It was trading at four-and-a-half times trading earnings, it has zero debt so utility without any debt. It was paying 20% dividend Q. And on top of that, older contracts were priced in euros, so in hard currency, so it was naturally hedged against the currency depreciation. So those types of opportunities, comparing to anything else in the world, the value opportunity was huge. And it looked at that time as if geopolitics were turning in favors, they were becoming more supportive for Iran. Obviously, that later became obviously incorrect with the change in the U.S. administration.

Meb: All right, you got this idea, your early career was involved in various developed emerging frontier markets, what was sort of the next step? Did you say, look, I need to go to Iran, do some boots on the ground? I need to do some more research, I need to make some contacts? Or how did you sort of make the jump from this is a cool idea to hey, this is actually like, a really good idea and a business?

Maciej: So look, I obviously decided to travel to Iran. I never been there before, I actually didn’t know any Iranian, and I haven’t met any Iranian in my life prior to my first trip there. So I had no connections. So I basically googled the local brokers, set up a couple of meetings, travelled there. I told my wife basically one day that I bought a ticket to Tehran and I’m just going for a couple of days. She was excited.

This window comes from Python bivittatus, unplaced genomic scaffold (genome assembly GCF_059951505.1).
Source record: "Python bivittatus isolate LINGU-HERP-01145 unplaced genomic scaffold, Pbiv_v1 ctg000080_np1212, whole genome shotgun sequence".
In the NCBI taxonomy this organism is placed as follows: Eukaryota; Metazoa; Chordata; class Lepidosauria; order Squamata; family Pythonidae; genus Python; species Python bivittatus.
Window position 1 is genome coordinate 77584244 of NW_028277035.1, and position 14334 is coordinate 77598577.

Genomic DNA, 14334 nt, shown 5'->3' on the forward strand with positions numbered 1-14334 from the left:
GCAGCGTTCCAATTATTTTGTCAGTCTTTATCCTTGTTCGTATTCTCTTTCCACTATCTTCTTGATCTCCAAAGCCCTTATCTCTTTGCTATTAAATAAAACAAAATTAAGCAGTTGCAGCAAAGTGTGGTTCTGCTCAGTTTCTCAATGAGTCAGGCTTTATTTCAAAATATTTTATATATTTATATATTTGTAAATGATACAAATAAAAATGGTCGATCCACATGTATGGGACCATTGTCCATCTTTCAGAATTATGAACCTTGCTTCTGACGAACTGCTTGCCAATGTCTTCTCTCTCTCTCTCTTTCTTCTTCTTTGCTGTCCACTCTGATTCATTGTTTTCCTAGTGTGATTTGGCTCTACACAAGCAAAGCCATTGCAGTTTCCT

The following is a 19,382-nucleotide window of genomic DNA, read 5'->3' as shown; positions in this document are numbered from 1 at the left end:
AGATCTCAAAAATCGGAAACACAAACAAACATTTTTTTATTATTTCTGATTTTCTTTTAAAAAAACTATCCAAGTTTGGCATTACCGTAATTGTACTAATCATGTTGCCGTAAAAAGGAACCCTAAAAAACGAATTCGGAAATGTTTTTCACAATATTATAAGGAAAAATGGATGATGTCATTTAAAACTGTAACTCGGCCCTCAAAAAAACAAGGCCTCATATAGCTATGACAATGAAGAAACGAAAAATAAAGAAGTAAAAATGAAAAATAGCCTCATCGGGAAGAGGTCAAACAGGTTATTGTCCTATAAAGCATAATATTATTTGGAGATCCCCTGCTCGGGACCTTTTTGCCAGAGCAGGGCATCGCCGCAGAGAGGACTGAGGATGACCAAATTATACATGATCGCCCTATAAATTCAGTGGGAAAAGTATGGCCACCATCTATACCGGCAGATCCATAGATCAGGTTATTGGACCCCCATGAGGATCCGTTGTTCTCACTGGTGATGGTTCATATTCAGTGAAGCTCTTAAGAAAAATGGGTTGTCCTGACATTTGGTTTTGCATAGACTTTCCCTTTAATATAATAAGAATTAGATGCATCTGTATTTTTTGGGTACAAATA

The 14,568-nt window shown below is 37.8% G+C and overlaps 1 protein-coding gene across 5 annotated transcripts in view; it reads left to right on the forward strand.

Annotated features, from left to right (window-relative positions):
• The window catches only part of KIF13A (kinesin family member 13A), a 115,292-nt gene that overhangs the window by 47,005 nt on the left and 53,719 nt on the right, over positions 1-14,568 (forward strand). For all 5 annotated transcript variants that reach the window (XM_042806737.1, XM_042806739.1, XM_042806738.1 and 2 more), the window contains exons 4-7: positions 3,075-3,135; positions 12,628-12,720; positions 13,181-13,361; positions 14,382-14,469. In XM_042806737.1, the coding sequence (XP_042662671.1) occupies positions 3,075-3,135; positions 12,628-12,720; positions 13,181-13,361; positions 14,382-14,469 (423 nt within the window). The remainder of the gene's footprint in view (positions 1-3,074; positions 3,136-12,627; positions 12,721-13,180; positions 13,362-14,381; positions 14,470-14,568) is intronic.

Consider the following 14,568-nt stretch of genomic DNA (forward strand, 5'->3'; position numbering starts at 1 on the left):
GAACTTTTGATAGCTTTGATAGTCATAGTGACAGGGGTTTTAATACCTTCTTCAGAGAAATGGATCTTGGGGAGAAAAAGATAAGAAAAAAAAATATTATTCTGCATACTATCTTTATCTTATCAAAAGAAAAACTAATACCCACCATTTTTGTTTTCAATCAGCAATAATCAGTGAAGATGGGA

And I met the brokers, I opened brokerage accounts for myself. I also managed to open bank accounts for non-domiciled clients. I decided to test everything with my own money. So I had to figure out how to transfer money because the banking connections were still not there. So I used some intermediaries, which looked a bit dodgy. I mean, I wasn’t used to this form of finance and transferring money. But this is actually how all the capitals money was flowing up to the lifting of UN sanctions.

So up until 2015, it was through a large network of intermediaries. And $80 billion of trade every year was flowing through those companies. Which were essentially market makers between those who wanted to move money in and those who wanted to move money out. And it has been working like this for a while and pretty well. So I got 10,000 pounds or whatever, just to test it into the market into my brokerage account. Started buying stocks, selling stocks, buying local treasury bills that are also listed, selling bills, buying different types of financial instruments, and it worked. So when I saw that this is actually real, and it’s working, I did some more research if it would be possible to set up a fund. So basically an institutional investment vehicle that could manage money for outside investors as well.

So it seemed yes, so I decided to quit my job as a fund manager and started setting this up. But then it took me more than a year to actually launch it because, you know, having the right structure. Also, I wanted the structure to be in a good jurisdiction so that…all the investors I was speaking to thought this was a scary investment idea. I mean, people don’t know much about Iran, people know about it through headlines. And headlines are always bad because headlines are usually about politics.